We believe thereís sort of a supply-and-demand imbalance for capital in the region, and that results in good pricing. Here, we get a better price on our investment than in the Silicon Valley or in Seattle, where the supply-and-demand principle works the other way because thereís an abundance of capital but a lack of original ideas.
A few years ago, newspapers were reporting that Idahoís future was so bright, Montana was going to have to ask Wyoming for sunscreen. Is the Gem Stateís tech growth outlook still as promising?
Mark Solon: The press definitely made Boise out to be a future Silicon Valley. Itís a nascent market, and we wouldnít have opened up a technology-focused venture capital firm in Boise if we didnít think Boise held a lot of promise.
However, Idaho has a lot of work to catch up to its neighbors like Utah. Utah is truly an innovative, vibrant, technology-based economy that is generating a lot of buzz. As an example, the University of Utah spun out 17 technology companies last year. Thereís true innovation happening there.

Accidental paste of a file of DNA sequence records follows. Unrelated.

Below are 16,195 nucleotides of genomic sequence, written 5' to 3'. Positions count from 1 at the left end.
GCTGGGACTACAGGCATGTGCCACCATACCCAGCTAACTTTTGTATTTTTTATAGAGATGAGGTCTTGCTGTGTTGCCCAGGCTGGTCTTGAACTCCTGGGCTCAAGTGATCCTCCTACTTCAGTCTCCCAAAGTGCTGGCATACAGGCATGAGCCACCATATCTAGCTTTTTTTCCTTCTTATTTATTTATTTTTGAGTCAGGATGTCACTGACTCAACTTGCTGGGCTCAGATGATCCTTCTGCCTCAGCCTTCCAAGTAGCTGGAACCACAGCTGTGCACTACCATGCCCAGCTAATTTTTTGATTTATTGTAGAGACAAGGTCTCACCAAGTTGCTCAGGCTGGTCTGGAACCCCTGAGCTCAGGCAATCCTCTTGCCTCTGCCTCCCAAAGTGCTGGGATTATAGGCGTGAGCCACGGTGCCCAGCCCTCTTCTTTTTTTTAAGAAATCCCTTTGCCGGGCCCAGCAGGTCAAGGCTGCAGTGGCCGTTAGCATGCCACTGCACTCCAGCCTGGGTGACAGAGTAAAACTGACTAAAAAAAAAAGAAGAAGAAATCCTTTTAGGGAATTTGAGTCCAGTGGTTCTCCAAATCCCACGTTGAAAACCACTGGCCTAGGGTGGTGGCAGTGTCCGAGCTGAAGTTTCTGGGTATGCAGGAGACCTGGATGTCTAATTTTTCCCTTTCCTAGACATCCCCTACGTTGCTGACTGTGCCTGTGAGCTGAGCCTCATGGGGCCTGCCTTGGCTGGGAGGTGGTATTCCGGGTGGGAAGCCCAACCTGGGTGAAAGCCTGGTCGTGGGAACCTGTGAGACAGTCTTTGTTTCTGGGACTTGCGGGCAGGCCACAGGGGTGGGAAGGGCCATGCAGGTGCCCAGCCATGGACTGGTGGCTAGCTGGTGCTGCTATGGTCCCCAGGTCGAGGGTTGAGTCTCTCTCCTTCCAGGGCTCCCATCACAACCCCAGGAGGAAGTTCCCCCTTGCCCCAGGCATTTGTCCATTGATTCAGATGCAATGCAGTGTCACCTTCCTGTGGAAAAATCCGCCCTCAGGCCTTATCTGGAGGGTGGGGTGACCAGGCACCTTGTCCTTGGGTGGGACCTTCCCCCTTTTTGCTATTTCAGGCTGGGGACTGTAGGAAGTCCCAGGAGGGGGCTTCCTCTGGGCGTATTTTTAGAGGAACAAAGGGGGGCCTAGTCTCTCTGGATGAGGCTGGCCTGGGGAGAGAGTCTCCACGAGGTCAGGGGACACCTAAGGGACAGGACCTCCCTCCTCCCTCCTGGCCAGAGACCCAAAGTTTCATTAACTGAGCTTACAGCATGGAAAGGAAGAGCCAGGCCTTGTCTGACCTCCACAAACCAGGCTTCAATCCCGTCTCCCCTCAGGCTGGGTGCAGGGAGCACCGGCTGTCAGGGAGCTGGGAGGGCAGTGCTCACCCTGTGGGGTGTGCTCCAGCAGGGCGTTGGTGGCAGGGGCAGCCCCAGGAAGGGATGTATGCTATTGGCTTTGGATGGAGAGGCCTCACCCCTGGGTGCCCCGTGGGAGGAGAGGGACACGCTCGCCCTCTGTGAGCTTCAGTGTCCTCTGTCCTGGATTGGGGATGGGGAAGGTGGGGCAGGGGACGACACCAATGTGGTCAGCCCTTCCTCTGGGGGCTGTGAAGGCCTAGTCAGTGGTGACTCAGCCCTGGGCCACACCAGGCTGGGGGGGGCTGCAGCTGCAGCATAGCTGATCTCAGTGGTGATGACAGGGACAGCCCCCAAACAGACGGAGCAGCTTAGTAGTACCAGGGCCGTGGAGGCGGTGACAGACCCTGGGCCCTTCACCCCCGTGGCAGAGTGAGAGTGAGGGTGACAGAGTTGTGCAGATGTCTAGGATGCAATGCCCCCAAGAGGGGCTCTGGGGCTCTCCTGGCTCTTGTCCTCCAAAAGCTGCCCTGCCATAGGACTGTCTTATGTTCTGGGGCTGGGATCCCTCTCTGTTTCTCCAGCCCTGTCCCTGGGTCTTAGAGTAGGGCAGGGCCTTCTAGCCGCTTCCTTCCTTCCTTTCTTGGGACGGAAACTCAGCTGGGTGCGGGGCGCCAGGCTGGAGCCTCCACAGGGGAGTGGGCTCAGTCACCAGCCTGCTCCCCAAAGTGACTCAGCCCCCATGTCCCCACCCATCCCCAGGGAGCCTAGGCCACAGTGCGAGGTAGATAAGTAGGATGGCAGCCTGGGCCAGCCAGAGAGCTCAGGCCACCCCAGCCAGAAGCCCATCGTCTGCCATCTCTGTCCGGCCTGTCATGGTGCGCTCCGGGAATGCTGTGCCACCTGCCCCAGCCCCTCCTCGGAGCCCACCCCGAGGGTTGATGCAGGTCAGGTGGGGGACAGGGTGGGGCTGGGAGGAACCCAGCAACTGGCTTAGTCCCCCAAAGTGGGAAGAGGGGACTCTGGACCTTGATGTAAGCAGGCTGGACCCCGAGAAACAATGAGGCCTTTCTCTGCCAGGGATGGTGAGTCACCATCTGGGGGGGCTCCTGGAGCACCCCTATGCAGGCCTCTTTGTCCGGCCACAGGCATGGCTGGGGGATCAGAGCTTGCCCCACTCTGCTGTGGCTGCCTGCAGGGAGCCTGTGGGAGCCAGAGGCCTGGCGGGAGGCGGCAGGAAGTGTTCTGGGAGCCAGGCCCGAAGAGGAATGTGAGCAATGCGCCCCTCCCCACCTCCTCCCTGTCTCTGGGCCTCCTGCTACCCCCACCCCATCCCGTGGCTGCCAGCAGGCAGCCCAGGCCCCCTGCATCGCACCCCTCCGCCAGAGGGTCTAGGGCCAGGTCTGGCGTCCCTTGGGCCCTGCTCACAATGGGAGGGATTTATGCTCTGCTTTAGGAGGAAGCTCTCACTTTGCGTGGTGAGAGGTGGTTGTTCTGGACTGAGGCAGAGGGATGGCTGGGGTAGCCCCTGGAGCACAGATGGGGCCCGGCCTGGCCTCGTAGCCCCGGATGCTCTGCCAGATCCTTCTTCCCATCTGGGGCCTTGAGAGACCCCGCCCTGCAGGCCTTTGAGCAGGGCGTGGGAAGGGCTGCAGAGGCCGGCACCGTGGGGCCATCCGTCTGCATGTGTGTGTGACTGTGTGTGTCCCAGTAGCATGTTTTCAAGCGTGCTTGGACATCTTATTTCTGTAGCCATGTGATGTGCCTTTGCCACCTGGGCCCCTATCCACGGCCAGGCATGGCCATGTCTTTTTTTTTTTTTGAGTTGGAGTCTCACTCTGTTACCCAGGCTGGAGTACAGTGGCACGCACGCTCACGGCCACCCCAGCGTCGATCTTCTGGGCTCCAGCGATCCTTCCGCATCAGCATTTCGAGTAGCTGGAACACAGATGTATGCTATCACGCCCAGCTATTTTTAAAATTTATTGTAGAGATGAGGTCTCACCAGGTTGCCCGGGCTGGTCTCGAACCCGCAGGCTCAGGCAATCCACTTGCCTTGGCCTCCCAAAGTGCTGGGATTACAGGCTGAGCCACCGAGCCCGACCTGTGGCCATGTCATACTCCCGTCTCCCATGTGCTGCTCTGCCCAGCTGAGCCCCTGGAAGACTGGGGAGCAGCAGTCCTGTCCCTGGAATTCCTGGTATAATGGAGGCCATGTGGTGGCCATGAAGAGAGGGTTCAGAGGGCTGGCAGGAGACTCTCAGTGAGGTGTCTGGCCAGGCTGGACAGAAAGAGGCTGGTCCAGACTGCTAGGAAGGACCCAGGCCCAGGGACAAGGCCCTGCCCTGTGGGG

Boise is far behind. Itís nascent, but thereís certainly a lot of promise. Thereís a lot of intellectual technology capital that resides in Idaho, but our state government has not been as supportive of building a sustainable infrastructure to support technology startups as our neighbors to the south.
Thereís talk of recession. The Fedís slashing rates, the Dow and NASDAQ indexes are sliding, the French canít seem to keep track of their moneyówhat sort of impact do these developments have on the VC side of things?
Mark Solon: There arenít too many macro-economic forces that have a strong impact on what we do. Innovation doesnít start and stop with economic cycles. The companies that weíre backing today, they wonít be maturing for five, six, seven years.
Sure, the general economy might have some impact on hiring, it might have some impact on customer buying, but we can control the expense lever at our portfolio companies to weather economic cycles. By and large, startups are more immune from economic cyclicality than a Fortune 500 company.
Thanks for your time and insights!